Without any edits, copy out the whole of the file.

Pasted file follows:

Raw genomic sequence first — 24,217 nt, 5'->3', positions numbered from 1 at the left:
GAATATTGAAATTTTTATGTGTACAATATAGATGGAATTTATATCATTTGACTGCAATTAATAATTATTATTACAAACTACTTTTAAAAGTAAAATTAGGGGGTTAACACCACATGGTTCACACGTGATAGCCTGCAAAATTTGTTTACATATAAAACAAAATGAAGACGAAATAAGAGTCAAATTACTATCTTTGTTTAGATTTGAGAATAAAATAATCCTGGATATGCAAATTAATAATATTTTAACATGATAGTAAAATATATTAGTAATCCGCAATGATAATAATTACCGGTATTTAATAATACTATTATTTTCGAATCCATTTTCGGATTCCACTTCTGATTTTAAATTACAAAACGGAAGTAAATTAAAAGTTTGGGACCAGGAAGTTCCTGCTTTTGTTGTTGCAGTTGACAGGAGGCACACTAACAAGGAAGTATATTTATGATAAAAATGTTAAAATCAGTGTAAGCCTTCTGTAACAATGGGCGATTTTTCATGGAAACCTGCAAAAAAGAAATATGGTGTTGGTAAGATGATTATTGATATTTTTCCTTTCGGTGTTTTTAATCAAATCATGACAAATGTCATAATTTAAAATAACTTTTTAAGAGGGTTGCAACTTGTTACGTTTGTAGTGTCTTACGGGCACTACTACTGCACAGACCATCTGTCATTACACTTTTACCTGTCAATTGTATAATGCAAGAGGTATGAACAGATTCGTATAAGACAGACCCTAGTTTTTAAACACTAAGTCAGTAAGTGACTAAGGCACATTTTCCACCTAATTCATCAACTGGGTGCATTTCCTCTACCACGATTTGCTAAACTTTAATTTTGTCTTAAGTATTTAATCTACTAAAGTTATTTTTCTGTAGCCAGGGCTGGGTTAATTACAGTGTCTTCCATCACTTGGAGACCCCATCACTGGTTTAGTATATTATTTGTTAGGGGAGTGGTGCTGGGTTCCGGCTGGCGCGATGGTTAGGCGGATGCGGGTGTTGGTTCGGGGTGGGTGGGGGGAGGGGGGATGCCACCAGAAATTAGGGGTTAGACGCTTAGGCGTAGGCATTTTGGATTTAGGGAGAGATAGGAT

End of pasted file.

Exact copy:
Raw genomic sequence first — 24,217 nt, 5'->3', positions numbered from 1 at the left:
GAATATTGAAATTTTTATGTGTACAATATAGATGGAATTTATATCATTTGACTGCAATTAATAATTATTATTACAAACTACTTTTAAAAGTAAAATTAGGGGGTTAACACCACATGGTTCACACGTGATAGCCTGCAAAATTTGTTTACATATAAAACAAAATGAAGACGAAATAAGAGTCAAATTACTATCTTTGTTTAGATTTGAGAATAAAATAATCCTGGATATGCAAATTAATAATATTTTAACATGATAGTAAAATATATTAGTAATCCGCAATGATAATAATTACCGGTATTTAATAATACTATTATTTTCGAATCCATTTTCGGATTCCACTTCTGATTTTAAATTACAAAACGGAAGTAAATTAAAAGTTTGGGACCAGGAAGTTCCTGCTTTTGTTGTTGCAGTTGACAGGAGGCACACTAACAAGGAAGTATATTTATGATAAAAATGTTAAAATCAGTGTAAGCCTTCTGTAACAATGGGCGATTTTTCATGGAAACCTGCAAAAAAGAAATATGGTGTTGGTAAGATGATTATTGATATTTTTCCTTTCGGTGTTTTTAATCAAATCATGACAAATGTCATAATTTAAAATAACTTTTTAAGAGGGTTGCAACTTGTTACGTTTGTAGTGTCTTACGGGCACTACTACTGCACAGACCATCTGTCATTACACTTTTACCTGTCAATTGTATAATGCAAGAGGTATGAACAGATTCGTATAAGACAGACCCTAGTTTTTAAACACTAAGTCAGTAAGTGACTAAGGCACATTTTCCACCTAATTCATCAACTGGGTGCATTTCCTCTACCACGATTTGCTAAACTTTAATTTTGTCTTAAGTATTTAATCTACTAAAGTTATTTTTCTGTAGCCAGGGCTGGGTTAATTACAGTGTCTTCCATCACTTGGAGACCCCATCACTGGTTTAGTATATTATTTGTTAGGGGAGTGGTGCTGGGTTCCGGCTGGCGCGATGGTTAGGCGGATGCGGGTGTTGGTTCGGGGTGGGTGGGGGGAGGGGGGATGCCACCAGAAATTAGGGGTTAGACGCTTAGGCGTAGGCATTTTGGATTTAGGGAGAGATAGGAT